Wednesday, 14 March 2012

Purpose of the Asia Cup

The Asia Cup is nothing more than another meaningless ODI tournament in the international calendar.


"Since about, I think 1985, people have been saying that there is too much meaningless one-day cricket. Maybe it's finally time to do something about it" - Rahul Dravid at the 2011 Bradman Oration.

The International Cricket Council as well as its member boards and associations need to pay heed to the recently-retired Dravid's statement before it's too late for the 50-over format. But, going by tournaments like the ongoing Asia Cup in Bangladesh, it appears that limiting the numbers of ODIs and meaningless tournaments in the format, is the last thing on the administrators' minds.

Come to think of it, the name 'Asia Cup' is misleading and the tournament should instead have been called South Asia Cup because that's the four participating countries - India, Bangladesh, Pakistan and Sri Lanka - are geographically located. The rest of the continent is not represented, so why give the tournament such a grand name?

India and Sri Lanka, who are in the midst of transition with their national teams, also seem to have missed a trick by not naming an experimental squad with a mix of experienced and inexperienced players for the Asia Cup, as part of planning for the next phase of cricket in their respective countries. Administrators also seem to think that cricketers are machines, who can go on and on despite the hectic schedule they are subjected to; and as a result meaningless tournaments like the Asia Cup are thrown into the mix. Why don't they realise there is something called 'cricket overkill' that does more harm than good to the game? 

This leads me to question the purpose of the Asia Cup itself because apart from it being a filler tournament, which appears to have been scheduled because of the 12-day window in the FTP calendar, it isn't doing anything for the development of cricket in the region.

In an ideal world, there would have been a qualifying competition between Afghanistan, Hong Kong, UAE, Nepal and Malaysia; to join the four full ICC members in the Asia Cup as it would give these countries much-needed international exposure as well as the confidence to hold their own against the 'big guns'. This would also have encouraged the development of cricket in these countries as people would have seen their teams in action.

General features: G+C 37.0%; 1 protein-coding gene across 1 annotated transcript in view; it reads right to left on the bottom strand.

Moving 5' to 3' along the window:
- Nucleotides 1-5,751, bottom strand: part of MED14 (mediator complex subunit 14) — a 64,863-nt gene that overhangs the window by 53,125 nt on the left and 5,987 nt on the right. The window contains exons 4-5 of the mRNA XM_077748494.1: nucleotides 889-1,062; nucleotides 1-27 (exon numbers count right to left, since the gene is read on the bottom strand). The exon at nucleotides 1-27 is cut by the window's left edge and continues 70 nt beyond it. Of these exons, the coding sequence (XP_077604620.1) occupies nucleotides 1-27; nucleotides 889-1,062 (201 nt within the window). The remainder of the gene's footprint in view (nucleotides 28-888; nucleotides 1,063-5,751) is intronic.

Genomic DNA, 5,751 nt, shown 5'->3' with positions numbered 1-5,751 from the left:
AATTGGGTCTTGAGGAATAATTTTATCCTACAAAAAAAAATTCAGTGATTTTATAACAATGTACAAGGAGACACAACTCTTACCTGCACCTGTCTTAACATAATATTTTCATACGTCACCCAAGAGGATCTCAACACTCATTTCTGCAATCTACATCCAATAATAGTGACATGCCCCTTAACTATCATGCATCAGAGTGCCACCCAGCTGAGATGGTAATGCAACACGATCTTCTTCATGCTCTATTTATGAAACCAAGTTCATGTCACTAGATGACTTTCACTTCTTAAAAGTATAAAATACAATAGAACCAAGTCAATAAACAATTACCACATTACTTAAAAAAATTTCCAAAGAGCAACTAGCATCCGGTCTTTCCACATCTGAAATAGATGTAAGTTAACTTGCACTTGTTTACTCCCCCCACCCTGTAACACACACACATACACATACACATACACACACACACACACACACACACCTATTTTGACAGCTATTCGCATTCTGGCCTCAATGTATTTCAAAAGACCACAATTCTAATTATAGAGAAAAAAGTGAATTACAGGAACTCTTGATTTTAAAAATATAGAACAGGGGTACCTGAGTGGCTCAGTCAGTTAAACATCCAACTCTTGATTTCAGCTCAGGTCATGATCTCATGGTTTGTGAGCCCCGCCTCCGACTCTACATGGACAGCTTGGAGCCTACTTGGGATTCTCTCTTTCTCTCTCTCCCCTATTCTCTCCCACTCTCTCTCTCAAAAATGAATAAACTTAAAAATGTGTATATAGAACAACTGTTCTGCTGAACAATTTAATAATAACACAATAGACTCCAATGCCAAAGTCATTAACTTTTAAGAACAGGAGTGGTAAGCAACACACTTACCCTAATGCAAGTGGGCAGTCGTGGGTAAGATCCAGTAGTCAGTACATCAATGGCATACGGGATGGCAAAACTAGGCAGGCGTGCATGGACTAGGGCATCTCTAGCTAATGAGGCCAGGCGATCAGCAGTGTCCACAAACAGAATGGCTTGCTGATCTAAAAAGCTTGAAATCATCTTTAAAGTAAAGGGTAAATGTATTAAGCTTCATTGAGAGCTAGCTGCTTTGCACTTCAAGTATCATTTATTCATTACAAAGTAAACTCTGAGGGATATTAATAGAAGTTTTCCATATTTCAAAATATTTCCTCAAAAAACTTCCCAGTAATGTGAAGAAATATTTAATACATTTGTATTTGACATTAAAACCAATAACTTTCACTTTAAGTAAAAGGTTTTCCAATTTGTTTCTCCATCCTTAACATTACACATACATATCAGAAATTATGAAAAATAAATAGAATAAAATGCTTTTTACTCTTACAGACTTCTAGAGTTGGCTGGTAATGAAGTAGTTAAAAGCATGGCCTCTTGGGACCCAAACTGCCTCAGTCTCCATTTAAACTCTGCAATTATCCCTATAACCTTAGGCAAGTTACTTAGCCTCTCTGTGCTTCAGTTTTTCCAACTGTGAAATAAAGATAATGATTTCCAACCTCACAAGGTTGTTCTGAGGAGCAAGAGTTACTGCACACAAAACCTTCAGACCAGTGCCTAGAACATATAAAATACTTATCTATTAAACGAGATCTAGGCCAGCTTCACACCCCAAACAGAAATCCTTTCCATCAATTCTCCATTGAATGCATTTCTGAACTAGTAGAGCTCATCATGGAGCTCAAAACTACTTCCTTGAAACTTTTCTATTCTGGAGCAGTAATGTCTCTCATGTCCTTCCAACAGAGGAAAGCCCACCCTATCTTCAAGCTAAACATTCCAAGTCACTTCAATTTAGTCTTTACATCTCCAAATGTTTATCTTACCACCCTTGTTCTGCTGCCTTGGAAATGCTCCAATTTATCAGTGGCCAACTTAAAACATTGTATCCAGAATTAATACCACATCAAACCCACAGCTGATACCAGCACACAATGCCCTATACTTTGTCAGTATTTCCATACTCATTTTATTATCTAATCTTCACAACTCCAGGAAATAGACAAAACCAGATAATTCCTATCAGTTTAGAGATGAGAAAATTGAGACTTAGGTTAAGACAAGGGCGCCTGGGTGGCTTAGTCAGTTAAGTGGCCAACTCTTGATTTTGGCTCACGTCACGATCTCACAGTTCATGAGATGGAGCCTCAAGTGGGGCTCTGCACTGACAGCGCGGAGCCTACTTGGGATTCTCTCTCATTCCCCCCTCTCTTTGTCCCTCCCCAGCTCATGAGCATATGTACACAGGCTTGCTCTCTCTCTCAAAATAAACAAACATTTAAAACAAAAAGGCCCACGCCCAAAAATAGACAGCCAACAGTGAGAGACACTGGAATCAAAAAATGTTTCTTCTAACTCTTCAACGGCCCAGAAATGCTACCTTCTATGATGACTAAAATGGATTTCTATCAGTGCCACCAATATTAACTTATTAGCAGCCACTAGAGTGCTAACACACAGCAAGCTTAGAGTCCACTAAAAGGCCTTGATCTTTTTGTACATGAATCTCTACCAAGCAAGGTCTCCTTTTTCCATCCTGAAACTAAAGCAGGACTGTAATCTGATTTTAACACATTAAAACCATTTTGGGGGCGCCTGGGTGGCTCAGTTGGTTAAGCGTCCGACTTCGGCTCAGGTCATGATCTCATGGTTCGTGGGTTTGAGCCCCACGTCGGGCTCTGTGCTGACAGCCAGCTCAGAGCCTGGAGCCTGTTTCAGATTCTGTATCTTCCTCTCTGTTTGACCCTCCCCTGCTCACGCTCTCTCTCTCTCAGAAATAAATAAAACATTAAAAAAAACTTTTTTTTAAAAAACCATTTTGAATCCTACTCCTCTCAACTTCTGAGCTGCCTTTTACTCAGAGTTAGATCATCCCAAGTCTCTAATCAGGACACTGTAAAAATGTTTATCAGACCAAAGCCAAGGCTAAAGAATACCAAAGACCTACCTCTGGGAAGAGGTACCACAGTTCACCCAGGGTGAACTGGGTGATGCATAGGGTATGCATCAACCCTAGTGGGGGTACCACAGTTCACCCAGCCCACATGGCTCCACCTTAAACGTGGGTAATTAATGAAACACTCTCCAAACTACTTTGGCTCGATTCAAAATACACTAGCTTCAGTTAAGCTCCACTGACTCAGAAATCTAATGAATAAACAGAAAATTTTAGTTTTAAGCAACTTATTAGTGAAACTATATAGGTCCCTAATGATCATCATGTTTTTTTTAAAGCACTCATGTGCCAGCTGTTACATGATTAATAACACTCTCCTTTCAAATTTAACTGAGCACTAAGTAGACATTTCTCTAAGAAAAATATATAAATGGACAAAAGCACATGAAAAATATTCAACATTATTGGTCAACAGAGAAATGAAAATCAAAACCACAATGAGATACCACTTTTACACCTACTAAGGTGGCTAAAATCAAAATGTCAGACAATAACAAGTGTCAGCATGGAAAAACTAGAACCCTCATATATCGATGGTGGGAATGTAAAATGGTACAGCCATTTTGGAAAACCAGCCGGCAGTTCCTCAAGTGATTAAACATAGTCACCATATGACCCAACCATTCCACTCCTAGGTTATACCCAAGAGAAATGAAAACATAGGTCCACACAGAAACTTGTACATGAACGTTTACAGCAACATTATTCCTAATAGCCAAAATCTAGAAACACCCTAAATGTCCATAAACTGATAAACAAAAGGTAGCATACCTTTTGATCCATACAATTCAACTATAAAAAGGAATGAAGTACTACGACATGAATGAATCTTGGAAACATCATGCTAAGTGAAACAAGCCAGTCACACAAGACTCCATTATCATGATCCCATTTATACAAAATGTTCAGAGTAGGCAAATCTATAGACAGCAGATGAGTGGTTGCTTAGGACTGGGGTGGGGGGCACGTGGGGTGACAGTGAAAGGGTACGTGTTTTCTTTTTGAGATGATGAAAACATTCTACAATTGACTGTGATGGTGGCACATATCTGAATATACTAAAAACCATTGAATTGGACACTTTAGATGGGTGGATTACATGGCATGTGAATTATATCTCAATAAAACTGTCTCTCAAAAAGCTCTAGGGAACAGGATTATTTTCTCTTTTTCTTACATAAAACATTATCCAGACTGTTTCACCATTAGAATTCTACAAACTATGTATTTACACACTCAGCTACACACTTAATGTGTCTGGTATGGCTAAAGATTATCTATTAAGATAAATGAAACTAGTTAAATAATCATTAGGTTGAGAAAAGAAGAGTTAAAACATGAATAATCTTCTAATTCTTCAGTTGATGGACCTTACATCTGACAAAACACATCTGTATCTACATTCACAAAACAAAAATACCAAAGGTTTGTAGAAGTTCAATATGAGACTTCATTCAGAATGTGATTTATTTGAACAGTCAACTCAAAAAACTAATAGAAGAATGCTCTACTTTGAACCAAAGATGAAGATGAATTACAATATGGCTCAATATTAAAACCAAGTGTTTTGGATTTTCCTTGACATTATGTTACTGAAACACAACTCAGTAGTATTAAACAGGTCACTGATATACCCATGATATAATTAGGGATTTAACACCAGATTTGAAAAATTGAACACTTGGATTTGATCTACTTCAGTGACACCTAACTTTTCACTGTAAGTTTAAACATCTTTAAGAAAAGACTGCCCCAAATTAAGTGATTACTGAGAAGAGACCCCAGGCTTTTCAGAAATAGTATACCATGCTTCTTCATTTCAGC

As things stand now, the Associate and Affiliate members of the ICC face the full members only in the 50-over World Cup and the Twenty20 World Cup. While countries like Ireland, Netherlands and Afghanistan can still give a decent account of themselves despite limited exposure against the top teams, most of these teams come up short and are involved in lop-sided matches against the full members, which doesn't do anything for the development and popularisation of the game. 

Afghanistan has made remarkable progress in international cricket and were rewarded for their performances when they gained ODI status in 2009, but since then have played only one match against a Test playing nation when they faced Pakistan at Sharjah last month. The Afghan players were not awed by the situation and gave an impressive account of themselves even though they lost the match by seven wickets. The performance justified their rapid rise through the lower divisions, but the inexperience of playing against top teams did cost them in the end.

After that match, Pakistan captain Misbah-ul-Haq said he was impressed by Afghanistan's fighting spirit and added they could give other teams a tough time. "I think Afghanistan can give tough time to Zimbabwe, Bangladesh and even to better teams. It is all about experience and if they play more cricket against good teams in the world, they are going to improve," he said.

The Asia Cup would have been the ideal starting point to give Afghanistan that experience, but instead they were snubbed as this tournament apparently is meant only for four elite teams of the continent. Afghan players are understandably angry and upset about the situation and feel they are not being taken seriously enough. Afghanistan's hard-hitting batsman Mohammad Nabi told, "We are not featuring in the Asia Cup, that is really disappointing. How are we going to improve if we do not play against these teams?"

A fair question indeed, but it is highly unlikely that Nabi is going to get an answer to this important and pertinent question, as the administrators only seem to be interested in adding to their respective cricket boards' treasure chest. And, until the administrators of the game understand and get their priorities right by putting cricket above everything else, it is highly likely that unnecessary tournaments like the Asia Cup will continue to be included in the international calendar as will the 'shameless profiteering' matches like the one-off Twenty20 tie between South Africa and India.

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